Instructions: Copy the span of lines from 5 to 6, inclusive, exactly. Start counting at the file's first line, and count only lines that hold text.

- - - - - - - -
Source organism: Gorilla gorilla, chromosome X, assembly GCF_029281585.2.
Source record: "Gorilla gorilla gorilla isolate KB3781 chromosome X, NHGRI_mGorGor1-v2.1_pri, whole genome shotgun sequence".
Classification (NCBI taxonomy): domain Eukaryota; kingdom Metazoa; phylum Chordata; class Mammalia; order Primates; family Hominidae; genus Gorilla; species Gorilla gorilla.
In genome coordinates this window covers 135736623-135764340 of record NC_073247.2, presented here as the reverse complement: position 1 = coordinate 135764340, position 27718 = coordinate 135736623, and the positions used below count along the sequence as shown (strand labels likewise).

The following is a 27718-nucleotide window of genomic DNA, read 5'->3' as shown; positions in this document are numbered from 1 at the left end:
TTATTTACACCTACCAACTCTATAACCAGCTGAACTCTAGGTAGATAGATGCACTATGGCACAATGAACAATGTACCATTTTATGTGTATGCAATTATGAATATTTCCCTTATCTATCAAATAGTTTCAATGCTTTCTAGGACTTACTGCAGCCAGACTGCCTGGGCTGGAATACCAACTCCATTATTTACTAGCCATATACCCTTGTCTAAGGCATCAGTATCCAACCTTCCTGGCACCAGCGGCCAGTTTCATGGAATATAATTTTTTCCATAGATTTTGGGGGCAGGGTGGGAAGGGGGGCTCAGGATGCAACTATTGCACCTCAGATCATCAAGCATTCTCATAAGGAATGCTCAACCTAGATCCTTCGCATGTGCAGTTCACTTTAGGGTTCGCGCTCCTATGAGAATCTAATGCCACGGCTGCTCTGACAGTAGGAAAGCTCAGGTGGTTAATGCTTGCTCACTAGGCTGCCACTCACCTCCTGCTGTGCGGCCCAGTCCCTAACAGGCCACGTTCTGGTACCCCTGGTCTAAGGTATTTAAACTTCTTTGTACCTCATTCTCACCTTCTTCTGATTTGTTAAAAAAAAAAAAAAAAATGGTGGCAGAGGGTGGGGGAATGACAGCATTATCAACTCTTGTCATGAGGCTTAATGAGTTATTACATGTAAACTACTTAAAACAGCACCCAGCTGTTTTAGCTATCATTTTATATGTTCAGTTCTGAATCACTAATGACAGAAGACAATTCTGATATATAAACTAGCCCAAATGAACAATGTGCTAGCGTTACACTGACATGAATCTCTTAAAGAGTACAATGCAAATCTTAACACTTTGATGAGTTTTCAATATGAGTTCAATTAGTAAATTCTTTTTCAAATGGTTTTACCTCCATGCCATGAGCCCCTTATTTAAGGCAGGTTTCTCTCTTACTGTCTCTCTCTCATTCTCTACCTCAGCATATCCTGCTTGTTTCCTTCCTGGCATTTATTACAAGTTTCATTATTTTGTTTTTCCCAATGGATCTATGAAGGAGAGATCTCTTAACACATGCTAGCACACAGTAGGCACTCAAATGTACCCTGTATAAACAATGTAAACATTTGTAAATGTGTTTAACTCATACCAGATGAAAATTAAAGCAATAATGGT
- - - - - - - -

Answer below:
The following is a 27718-nucleotide window of genomic DNA, read 5'->3' as shown; positions in this document are numbered from 1 at the left end:
TTATTTACACCTACCAACTCTATAACCAGCTGAACTCTAGGTAGATAGATGCACTATGGCACAATGAACAATGTACCATTTTATGTGTATGCAATTATGAATATTTCCCTTATCTATCAAATAGTTTCAATGCTTTCTAGGACTTACTGCAGCCAGACTGCCTGGGCTGGAATACCAACTCCATTATTTACTAGCCATATACCCTTGTCTAAGGCATCAGTATCCAACCTTCCTGGCACCAGCGGCCAGTTTCATGGAATATAATTTTTTCCATAGATTTTGGGGGCAGGGTGGGAAGGGGGGCTCAGGATGCAACTATTGCACCTCAGATCATCAAGCATTCTCATAAGGAATGCTCAACCTAGATCCTTCGCATGTGCAGTTCACTTTAGGGTTCGCGCTCCTATGAGAATCTAATGCCACGGCTGCTCTGACAGTAGGAAAGCTCAGGTGGTTAATGCTTGCTCACTAGGCTGCCACTCACCTCCTGCTGTGCGGCCCAGTCCCTAACAGGCCACGTTCTGGTACCCCTGGTCTAAGGTATTTAAACTTCTTTGTACCTCATTCTCACCTTCTTCTGATTTGTTAAAAAAAAAAAAAAAAATGGTGGCAGAGGGTGGGGGAATGACAGCATTATCAACTCTTGTCATGAGGCTTAATGAGTTATTACATGTAAACTACTTAAAACAGCACCCAGCTGTTTTAGCTATCATTTTATATGTTCAGTTCTGAATCACTAATGACAGAAGACAATTCTGATATATAAACTAGCCCAAATGAACAATGTGCTAGCGTTACACTGACATGAATCTCTTAAAGAGTACAATGCAAATCTTAACACTTTGATGAGTTTTCAATATGAGTTCAATTAGTAAATTCTTTTTCAAATGGTTTTACCTCCATGCCATGAGCCCCTTATTTAAGGCAGGTTTCTCTCTTACTGTCTCTCTCTCATTCTCTACCTCAGCATATCCTGCTTGTTTCCTTCCTGGCATTTATTACAAGTTTCATTATTTTGTTTTTCCCAATGGATCTATGAAGGAGAGATCTCTTAACACATGCTAGCACACAGTAGGCACTCAAATGTACCCTGTATAAACAATGTAAACATTTGTAAATGTGTTTAACTCATACCAGATGAAAATTAAAGCAATAATGGT